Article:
Genuine data-outrage?

It is important to question sources of information. Who is the author of this? What is the methodology behind this study? But how can we distinguish between legitimate criticism of, say, data collection, and biased favoritism?

Take the case of the recent release of new unemployment numbers, which place the most recent preliminary estimate of the unemployment rate at 7.8%. The data is compiled by the Bureau of Labor Statistics (BLS), using surveys of both households and businesses (here is the official release, and it includes links to FAQs detailing the methods of data collection from these surveys).

From a political standpoint, BLS figures are rarely, if ever, questioned on a basis of partisan integrity. The data are public enough that any misrepresentations can be spotted by anyone with an internet connection. Which leads to the reaction to the release of the unemployment numbers, as described in the first link above.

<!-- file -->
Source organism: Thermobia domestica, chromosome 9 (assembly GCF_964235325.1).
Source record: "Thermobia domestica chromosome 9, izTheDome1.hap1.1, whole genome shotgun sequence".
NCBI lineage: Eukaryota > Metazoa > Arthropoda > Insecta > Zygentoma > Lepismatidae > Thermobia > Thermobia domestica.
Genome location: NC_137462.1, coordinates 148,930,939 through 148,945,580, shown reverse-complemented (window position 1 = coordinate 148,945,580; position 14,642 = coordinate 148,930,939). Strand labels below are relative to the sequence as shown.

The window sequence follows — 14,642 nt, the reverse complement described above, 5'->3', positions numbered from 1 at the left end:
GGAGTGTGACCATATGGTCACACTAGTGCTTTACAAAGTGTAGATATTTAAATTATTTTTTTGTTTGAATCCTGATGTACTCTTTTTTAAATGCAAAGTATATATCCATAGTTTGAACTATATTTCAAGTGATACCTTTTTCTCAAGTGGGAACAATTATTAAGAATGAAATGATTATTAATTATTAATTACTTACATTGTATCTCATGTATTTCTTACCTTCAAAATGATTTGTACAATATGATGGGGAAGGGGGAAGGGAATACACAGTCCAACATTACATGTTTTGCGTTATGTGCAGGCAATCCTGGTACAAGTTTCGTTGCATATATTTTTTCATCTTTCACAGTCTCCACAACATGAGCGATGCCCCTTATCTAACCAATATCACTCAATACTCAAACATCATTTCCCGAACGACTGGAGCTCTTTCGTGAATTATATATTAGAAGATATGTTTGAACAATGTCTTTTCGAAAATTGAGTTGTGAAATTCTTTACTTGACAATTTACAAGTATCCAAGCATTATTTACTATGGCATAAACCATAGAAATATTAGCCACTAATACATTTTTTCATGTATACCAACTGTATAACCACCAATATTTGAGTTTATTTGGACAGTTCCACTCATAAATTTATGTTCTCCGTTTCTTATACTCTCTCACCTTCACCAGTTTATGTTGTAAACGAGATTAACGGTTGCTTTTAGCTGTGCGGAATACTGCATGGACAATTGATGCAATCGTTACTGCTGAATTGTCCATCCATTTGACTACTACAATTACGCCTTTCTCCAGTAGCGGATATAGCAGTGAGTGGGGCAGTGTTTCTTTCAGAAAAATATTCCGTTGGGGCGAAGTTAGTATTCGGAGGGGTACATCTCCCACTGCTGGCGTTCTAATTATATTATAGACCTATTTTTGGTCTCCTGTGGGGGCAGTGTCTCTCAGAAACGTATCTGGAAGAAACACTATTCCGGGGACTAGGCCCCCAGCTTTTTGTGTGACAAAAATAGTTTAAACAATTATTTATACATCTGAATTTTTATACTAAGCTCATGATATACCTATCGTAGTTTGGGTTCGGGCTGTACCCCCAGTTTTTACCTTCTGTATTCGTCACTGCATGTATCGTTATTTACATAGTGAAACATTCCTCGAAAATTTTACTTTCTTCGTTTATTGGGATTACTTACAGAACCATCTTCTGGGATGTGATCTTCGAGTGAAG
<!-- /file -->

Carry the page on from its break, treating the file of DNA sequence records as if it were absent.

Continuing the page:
As it turns out, many conservatives question the legitimacy of the data as a suspiciously-timed spark of positive news for the President. In questioning the integrity of the data, they would like to suggest that these BLS estimates are unreliable.

So, is it a matter of serious methodological criticism that they bring up what they see are flaws in the estimates? Or is it a political jab in an attempt to discredit data which help the opposing candidate?

Well, if the individuals questioning the data are so certain of BLS biases, why only question this report and these numbers? If they had a serious concern about the accuracy of BLS reporting, or the ability of the BLS to perform its duty, I would think they would be willing to voice this concern immediately. A closer look suggests a different story. In fact, as employment numbers were poor and damaging to the President, these individuals stayed silent – and in many cases, even supported the same BLS figures as concrete evidence of the President’s poor performance.

Then, why claim the figures couldn’t possible be accurate now? It isn’t a question of methodology, but of ideology. Unfortunately, you can’t selectively agree with the data when its conclusion supports your own, then bash that same data when its conclusion is working against you. This is disingenuous.

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